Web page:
saddle with the handwheel anymore. You can also see the nuts engage
with a flashlight and maybe a mirror under the apron. You may need
to jiggle the saddle a little or have the leadscrew turning to engage
the nuts.

There is an interlock between the crossfeed/longitudinal feed shift
lever to keep the halfnuts from engaging at the same time. Check
this too.


Glen Reeser


Re: quick change gearbox problem?

Brian Sherwood <lurch@theramp.net> <lurch@...>
 

two more--
groups.yahoo.com/group/metalcasters
and
groups.yahoo.com/group/metalcasting

lurch

--- In southbendlathe@yahoogroups.com, "JohnW <John.Walker@a...>"
<John.Walker@a...> wrote:
Hugh
For metal casting try
http://groups.yahoo.com/group/gingery_machines/messages
http://groups.yahoo.com/group/hobbicast/messages

John

Your site is looking good. I am going to build a small foundry
(per
Gingery..I may have the speeling wrong) but need to use bottled gas
due to being in one of those neighborhoods with small yards.
Is there a metal casting yahoo group?


Re: quick change gearbox problem?

JohnW <John.Walker@atcopower.ca> <John.Walker@...>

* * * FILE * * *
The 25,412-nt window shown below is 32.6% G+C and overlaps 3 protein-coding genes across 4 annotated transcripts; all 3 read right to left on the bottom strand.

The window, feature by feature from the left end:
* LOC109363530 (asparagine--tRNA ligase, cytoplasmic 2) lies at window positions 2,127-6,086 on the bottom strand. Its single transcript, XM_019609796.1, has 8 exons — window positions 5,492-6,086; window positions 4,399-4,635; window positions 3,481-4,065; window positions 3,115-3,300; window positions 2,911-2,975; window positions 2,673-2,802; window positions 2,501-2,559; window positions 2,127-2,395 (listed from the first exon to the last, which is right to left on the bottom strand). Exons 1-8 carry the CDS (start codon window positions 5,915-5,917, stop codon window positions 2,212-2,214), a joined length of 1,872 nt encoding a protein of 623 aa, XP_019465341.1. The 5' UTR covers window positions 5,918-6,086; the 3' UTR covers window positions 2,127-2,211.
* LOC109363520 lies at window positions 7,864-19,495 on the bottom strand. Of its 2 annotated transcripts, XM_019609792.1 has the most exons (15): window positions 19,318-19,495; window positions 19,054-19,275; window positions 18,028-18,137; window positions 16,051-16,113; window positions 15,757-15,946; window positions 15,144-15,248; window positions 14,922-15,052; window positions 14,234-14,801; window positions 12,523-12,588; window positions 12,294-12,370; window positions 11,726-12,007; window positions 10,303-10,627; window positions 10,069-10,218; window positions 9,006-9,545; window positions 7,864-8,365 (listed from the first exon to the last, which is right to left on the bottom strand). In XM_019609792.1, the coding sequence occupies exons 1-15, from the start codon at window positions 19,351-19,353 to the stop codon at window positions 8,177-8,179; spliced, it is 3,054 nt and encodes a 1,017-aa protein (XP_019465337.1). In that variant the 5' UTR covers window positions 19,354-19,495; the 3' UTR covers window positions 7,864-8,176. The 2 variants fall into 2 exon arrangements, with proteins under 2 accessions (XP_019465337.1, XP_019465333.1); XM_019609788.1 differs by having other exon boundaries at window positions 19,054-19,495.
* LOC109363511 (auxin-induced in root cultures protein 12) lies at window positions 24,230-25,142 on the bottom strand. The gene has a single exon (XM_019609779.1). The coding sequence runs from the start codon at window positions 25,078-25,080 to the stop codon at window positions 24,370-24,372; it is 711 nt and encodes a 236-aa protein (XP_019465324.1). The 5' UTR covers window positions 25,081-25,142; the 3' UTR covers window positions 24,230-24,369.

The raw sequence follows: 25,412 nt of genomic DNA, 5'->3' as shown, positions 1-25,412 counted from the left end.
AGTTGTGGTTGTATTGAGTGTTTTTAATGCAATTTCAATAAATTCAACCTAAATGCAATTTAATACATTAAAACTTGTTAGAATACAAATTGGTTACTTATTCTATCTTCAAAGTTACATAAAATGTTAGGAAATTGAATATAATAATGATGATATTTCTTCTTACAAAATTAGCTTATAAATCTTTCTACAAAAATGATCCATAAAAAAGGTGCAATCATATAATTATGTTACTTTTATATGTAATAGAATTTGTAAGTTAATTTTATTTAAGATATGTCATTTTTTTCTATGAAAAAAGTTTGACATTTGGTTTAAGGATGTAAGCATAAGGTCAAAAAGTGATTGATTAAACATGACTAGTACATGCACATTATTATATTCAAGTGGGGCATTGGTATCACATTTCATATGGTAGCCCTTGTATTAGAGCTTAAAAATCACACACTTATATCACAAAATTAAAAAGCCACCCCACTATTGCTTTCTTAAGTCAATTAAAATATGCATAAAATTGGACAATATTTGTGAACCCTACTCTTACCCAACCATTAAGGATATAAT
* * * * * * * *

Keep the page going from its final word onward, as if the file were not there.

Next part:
Hugh
For metal casting try
http://groups.yahoo.com/group/gingery_machines/messages
http://groups.yahoo.com/group/hobbicast/messages

John

Your site is looking good. I am going to build a small foundry
(per
Gingery..I may have the speeling wrong) but need to use bottled gas
due to being in one of those neighborhoods with small yards.
Is there a metal casting yahoo group?


Re: headstock setup

Webb <grotto-man@...>
 

Hi Stirboy,
 
Look at the attached file under the "CHECKING THE HEADSTOCK."  This should provide the information you require.
 
Good Luck!
-Blue Chips-
Webb
 


headstock setup

bill stuart
 

last question reminded me of something.. what are the
specs for bearing to spindle clearance for the L10 and
how is it set up?? being a split sleeve encapsulated
on the spindle other than disassembly how do we check
clearances between spindle and ID of brgs. and OD of
brgs. and the brg.caps on the drive and chuck end of
spindle?? is this a simple lift check or some type of
shim/plastiguage pinch check?? thanks all stirboy